Sign Up

Breaking the Deadlock on Trade

What would be a creative way to resolve the question whether U.S. trade is “free” or “fair?”

May 1, 2002

What would be a creative way to resolve the question whether U.S. trade is "free" or "fair?"

As the world economy hangs in the balance, one key obstacle to advancing global growth is the current deadlock on U.S. international trade policy. Breaking that impasse requires a definitive answer to two divisive questions: First, should labor standards be made a compulsory feature of new international trade accords? And second, should environmental standards be written into those new trade deals?

One key to managing U.S. trade policy is to give “fast track” authority to the president. This allows the executive branch to make trade deals and push them through the U.S. Congress more quickly — and with a minimum of debate.

But leaders of the country’s labor unions and environmental organizations say that they will continue to strongly oppose “fast track” and other trade legislation — unless their concerns are addressed by new trade agreements.

At the same time, most U.S. business executives are equally adamant about excluding those standards. They view both criteria as governmental restrictions on private economic activity. Thus, once again, the two sides of a U.S. political deadlock seem unalterably opposed to each other.

What complicates the matter further is the fact that major developing nations, such as India, view these standards in equally negative terms. They see them as a barely disguised protectionism designed to keep products made by low-cost developing countries out of the markets of the high-cost industrialized nations.

It seems clear that, in order for the United States and politicians on both sides of the political spectrum to make progress on international trade policy, decisionmakers must go beyond a simple saying yes or no to linking labor and evironmental concerns to trade.

As it turns out, however, there fortunately is a compelling case for thinking — and acting — outside the box of conventional approaches.

My suggestion is to develop other, more innovative ways of responding to the widespread concerns about low labor and environmental standards in developing countries.

One obvious place to start is the International Labor Organization (ILO). It is the only international organization in which labor, businesses and government are each equally represented. On the one hand, U.S. businesses are wary of the organization because of its emphasis on labor rights. On the other hand, labor unions now view the ILO as a paper tiger. They claim that the group can’t seriously enforce its rulings — and they are right.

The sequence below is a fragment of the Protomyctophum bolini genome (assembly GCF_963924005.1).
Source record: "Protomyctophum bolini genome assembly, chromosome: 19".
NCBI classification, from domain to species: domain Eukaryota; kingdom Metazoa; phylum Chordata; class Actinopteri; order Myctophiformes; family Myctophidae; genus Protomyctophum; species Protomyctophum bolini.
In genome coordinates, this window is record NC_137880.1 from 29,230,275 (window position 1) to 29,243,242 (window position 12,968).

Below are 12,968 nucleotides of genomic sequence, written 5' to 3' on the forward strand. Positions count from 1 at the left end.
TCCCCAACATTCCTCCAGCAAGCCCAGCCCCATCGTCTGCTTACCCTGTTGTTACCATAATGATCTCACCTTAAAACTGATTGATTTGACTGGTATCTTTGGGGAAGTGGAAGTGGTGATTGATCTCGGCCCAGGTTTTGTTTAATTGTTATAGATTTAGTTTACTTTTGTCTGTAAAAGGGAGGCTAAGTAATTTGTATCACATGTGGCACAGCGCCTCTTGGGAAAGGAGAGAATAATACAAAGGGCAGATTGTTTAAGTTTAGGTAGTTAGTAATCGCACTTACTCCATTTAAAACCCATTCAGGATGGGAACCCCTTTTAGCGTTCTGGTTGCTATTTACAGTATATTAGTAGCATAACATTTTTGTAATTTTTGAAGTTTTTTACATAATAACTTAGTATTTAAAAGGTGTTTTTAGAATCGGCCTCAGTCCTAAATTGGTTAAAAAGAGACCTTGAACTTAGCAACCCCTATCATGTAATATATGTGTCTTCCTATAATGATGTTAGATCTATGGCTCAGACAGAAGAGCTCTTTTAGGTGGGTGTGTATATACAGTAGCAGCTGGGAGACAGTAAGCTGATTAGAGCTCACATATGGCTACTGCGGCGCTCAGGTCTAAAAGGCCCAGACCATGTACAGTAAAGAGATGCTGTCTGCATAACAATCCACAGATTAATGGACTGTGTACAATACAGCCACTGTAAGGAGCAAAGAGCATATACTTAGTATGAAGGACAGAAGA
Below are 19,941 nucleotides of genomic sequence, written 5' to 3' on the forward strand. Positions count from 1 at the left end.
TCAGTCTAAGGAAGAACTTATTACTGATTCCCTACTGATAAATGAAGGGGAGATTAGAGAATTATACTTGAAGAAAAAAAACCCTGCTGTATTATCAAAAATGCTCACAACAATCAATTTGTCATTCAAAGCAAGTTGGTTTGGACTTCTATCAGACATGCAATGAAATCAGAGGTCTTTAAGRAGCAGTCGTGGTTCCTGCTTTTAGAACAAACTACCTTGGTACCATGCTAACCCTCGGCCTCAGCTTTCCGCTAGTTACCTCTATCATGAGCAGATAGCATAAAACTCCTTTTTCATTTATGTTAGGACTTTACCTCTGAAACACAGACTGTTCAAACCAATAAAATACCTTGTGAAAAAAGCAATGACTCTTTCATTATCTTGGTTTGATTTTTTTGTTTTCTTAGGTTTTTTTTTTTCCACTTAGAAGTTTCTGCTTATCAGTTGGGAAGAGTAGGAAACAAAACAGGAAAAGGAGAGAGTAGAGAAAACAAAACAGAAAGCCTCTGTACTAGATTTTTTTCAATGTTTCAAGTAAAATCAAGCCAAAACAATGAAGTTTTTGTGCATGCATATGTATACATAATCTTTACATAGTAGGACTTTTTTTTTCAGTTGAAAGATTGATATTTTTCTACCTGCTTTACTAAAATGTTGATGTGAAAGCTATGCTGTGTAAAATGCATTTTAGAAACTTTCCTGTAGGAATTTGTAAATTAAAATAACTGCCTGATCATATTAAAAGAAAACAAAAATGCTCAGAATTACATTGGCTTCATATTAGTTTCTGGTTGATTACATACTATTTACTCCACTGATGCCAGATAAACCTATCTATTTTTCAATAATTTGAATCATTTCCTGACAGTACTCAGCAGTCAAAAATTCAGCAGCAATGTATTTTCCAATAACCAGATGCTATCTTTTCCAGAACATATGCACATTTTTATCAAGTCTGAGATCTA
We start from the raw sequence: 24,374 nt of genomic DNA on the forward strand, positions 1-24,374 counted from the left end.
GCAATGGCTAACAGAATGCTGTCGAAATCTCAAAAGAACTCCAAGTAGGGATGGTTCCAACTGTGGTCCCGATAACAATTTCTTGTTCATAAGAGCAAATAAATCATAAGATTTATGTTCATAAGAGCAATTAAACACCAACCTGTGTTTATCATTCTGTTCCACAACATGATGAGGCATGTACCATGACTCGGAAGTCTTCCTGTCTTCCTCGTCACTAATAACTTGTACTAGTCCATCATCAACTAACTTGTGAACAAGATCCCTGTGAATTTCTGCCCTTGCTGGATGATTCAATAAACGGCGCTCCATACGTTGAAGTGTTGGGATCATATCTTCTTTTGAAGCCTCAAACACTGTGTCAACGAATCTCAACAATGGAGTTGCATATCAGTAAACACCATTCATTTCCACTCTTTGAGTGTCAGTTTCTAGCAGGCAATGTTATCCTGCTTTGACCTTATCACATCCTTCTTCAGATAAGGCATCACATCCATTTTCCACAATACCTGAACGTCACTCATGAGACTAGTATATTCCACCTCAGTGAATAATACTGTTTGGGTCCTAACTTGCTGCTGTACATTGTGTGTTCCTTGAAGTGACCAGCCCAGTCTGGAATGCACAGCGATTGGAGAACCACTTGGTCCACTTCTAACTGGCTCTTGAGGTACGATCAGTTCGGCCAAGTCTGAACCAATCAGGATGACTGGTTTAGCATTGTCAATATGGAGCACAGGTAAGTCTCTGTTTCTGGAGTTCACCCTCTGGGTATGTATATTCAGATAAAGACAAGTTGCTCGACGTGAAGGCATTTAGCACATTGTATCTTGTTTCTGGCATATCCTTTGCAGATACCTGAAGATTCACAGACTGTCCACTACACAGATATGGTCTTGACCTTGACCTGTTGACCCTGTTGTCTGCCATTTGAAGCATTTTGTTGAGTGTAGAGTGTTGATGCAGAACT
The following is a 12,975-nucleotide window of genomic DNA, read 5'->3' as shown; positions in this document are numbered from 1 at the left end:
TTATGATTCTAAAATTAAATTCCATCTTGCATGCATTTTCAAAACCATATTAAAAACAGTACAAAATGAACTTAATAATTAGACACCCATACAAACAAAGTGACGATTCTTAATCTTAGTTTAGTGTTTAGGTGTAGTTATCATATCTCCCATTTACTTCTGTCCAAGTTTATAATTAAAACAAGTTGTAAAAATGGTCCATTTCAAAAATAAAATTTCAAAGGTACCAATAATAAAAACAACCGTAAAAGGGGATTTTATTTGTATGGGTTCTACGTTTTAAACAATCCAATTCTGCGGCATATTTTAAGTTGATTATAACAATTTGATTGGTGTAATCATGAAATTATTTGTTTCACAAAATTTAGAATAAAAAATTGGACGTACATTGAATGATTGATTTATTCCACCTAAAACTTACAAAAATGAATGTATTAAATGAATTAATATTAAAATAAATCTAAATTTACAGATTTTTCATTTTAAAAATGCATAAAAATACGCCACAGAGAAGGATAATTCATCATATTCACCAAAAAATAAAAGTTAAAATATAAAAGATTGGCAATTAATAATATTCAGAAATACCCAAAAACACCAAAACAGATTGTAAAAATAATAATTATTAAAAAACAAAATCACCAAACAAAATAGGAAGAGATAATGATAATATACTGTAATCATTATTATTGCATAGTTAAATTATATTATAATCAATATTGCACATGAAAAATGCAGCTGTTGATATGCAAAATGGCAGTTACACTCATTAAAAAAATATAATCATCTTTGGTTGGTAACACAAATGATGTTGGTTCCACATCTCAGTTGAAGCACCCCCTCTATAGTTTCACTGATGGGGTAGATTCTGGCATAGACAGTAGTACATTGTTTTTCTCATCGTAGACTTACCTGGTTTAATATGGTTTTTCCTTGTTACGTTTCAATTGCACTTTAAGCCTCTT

That is why the United States would be well-advised to begin strengthening the ILO — by taking it more seriously. In that spirit, the U.S. Congress should quickly approve all of the ILO’s four ‘core’ labor standards.

These four items are widely supported tenets of workplace relations — recognizing unions and eliminating job discrimination, as well as eliminating both child labor and forced labor.

As an economic conservative, I know about the ideological reservations of the political right on this issue. Still, I have to ask: What are we waiting for? Domestic labor laws and regulations in the United States are much tougher.

It seems self evident to me that it is also high time to substitute the application of modern technology for the unacceptable notion of relying on compulsory sanctions to enforce labor standards overseas. Specifically, the ILO should use the Internet to tell the public which countries are violating which standards.

This web-based and disclosure-based approach, if adopted, has many attractions. It enables consumers to make informed decisions — and individuals to make up their own minds. The basic underlying assumption of my proposal is that voluntary private boycotts are far more desirable than compulsory government sanctions.

In the environmental arena, there also are alternatives to compulsory standards. In their place, proponents should support more environmentally friendly trading rules.

In this regard, to an outsider, the World Trade Organization comes across as having a tin ear. In this physically interconnected world, people do care about environmental conditions abroad — especially as international trade brings the indirect effects closer to home.

One alternative to sanctions is to give high priority to liberalizing trade in goods used in environmental clean-up. A broader response to environmental concerns would be to expand the WTO’s so-called “Article 20” exceptions. Article 20 allows WTO rules to be suspended to protect human, animal or plant life or health. For example, one of the current exceptions allows member nations to keep out goods produced by forced labor.

Another Article 20 exception might cover trade actions that are consistent with multilateral environmental agreements. Using this approach, the WTO would still prohibit a government from keeping out products that just violate its domestic environmental standards.

None of these proposals are panaceas. However, any movement to take such constructive actions would represent genuine progress in developing common ground between the U.S. proponents of open trade and those with other priorities.